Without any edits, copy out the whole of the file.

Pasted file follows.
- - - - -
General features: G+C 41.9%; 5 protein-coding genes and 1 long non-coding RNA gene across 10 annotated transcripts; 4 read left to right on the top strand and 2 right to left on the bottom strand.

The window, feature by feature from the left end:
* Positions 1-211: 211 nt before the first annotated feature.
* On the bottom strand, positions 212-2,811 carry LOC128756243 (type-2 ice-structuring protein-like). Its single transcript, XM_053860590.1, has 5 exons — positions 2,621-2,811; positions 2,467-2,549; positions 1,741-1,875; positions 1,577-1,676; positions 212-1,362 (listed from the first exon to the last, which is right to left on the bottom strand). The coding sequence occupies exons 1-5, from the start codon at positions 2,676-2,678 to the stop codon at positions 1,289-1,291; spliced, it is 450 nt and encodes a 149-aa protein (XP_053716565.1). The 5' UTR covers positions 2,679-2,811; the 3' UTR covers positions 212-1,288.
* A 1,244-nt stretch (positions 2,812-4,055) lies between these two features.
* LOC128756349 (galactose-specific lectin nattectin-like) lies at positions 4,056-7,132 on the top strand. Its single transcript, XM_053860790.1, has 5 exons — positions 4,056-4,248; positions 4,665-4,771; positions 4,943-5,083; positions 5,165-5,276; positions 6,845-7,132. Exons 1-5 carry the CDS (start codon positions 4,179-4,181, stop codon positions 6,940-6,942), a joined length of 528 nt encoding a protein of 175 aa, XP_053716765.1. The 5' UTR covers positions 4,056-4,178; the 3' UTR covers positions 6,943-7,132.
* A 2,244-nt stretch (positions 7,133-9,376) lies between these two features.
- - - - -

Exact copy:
General features: G+C 41.9%; 5 protein-coding genes and 1 long non-coding RNA gene across 10 annotated transcripts; 4 read left to right on the top strand and 2 right to left on the bottom strand.

The window, feature by feature from the left end:
* Positions 1-211: 211 nt before the first annotated feature.
* On the bottom strand, positions 212-2,811 carry LOC128756243 (type-2 ice-structuring protein-like). Its single transcript, XM_053860590.1, has 5 exons — positions 2,621-2,811; positions 2,467-2,549; positions 1,741-1,875; positions 1,577-1,676; positions 212-1,362 (listed from the first exon to the last, which is right to left on the bottom strand). The coding sequence occupies exons 1-5, from the start codon at positions 2,676-2,678 to the stop codon at positions 1,289-1,291; spliced, it is 450 nt and encodes a 149-aa protein (XP_053716565.1). The 5' UTR covers positions 2,679-2,811; the 3' UTR covers positions 212-1,288.
* A 1,244-nt stretch (positions 2,812-4,055) lies between these two features.
* LOC128756349 (galactose-specific lectin nattectin-like) lies at positions 4,056-7,132 on the top strand. Its single transcript, XM_053860790.1, has 5 exons — positions 4,056-4,248; positions 4,665-4,771; positions 4,943-5,083; positions 5,165-5,276; positions 6,845-7,132. Exons 1-5 carry the CDS (start codon positions 4,179-4,181, stop codon positions 6,940-6,942), a joined length of 528 nt encoding a protein of 175 aa, XP_053716765.1. The 5' UTR covers positions 4,056-4,178; the 3' UTR covers positions 6,943-7,132.
* A 2,244-nt stretch (positions 7,133-9,376) lies between these two features.